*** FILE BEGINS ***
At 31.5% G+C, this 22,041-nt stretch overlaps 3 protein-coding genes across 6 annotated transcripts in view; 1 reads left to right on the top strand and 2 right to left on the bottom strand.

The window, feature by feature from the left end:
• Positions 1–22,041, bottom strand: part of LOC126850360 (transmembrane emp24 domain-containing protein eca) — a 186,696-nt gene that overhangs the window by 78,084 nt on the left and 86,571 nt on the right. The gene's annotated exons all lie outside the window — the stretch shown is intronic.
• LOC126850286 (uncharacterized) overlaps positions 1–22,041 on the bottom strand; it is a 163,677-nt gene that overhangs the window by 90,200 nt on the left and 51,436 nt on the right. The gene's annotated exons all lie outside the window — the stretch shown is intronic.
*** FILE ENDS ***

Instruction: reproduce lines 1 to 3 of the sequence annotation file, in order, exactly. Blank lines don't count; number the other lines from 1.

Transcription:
At 31.5% G+C, this 22,041-nt stretch overlaps 3 protein-coding genes across 6 annotated transcripts in view; 1 reads left to right on the top strand and 2 right to left on the bottom strand.

The window, feature by feature from the left end:
• Positions 1–22,041, bottom strand: part of LOC126850360 (transmembrane emp24 domain-containing protein eca) — a 186,696-nt gene that overhangs the window by 78,084 nt on the left and 86,571 nt on the right. The gene's annotated exons all lie outside the window — the stretch shown is intronic.